The Bourgeoisie Is Attacking Proletarians in Struggle by Reinforcing its Legal and Repressive Anti-Strike Arsenal
(«Proletarian»; Nr. 20; Autumn-Winter 2023)
In a previous statement in August 2022 (1), we described and denounced the impasse in which the state and its transmission belts for the defence of social peace, the labour union bodies, have locked the proletarians in order to defend the general interests of British capitalism.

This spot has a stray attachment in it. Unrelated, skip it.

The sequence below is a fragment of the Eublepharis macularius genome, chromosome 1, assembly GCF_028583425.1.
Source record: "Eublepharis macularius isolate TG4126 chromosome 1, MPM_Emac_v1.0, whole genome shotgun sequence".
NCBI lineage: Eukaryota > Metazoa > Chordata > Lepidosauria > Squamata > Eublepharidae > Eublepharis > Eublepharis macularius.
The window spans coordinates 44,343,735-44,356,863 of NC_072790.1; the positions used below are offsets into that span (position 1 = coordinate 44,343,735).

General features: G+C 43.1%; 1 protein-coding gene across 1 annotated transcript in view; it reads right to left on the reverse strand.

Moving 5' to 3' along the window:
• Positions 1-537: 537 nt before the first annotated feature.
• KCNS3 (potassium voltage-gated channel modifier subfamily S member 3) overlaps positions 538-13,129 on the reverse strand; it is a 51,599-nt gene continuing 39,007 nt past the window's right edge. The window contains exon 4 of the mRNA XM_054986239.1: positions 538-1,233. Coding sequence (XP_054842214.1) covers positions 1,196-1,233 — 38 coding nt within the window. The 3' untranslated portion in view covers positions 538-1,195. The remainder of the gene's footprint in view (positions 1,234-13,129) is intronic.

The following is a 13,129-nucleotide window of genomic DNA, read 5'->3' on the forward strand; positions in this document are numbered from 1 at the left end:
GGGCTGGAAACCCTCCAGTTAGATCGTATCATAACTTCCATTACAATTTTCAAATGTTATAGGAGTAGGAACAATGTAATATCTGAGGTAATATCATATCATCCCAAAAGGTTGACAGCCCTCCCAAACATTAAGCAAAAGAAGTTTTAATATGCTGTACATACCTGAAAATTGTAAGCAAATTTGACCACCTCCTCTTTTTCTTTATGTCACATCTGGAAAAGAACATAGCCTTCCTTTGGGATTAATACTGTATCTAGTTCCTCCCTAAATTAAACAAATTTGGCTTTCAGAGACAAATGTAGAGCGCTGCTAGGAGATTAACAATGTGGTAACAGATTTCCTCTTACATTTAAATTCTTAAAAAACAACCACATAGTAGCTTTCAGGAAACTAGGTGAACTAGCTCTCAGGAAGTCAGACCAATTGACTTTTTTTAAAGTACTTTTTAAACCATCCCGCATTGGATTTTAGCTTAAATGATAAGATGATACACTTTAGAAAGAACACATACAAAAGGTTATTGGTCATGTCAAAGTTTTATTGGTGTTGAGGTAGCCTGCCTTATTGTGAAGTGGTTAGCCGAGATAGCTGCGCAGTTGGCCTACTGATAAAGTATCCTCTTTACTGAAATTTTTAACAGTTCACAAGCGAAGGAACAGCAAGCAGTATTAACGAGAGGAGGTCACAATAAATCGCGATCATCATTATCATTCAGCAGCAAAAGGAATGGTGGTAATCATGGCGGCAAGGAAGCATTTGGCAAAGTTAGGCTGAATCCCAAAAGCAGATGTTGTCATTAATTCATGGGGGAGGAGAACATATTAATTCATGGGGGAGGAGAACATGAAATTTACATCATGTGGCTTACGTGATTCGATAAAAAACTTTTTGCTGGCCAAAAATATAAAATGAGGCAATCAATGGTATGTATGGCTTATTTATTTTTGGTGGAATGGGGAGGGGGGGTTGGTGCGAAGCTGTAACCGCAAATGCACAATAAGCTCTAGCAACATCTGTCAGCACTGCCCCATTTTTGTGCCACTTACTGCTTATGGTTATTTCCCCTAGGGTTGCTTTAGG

Although perfectly framed by the official trade union organisations, the proletarians have shown throughout the last year, and will show it again this year, that they are capable of mobilising to defend their class interests against the brutal attacks on their living conditions, which have been severely degraded notably, but mainly, by inflation. This degradation of their material living conditions was also superimposed on the continuous degradation of their social living conditions, of which the decay of public health is a major factor. Their struggle also showed how serious the state’s repressive escalation against strikes is. At the end of the year, the pressure from the state took the form of the mobilisation of the army and civil servants to hinder and reduce the impact of strikes, including that of the ambulance drivers. A staggering 2,000 different personnel were mobilised against the strikers, including 1,200 military personnel!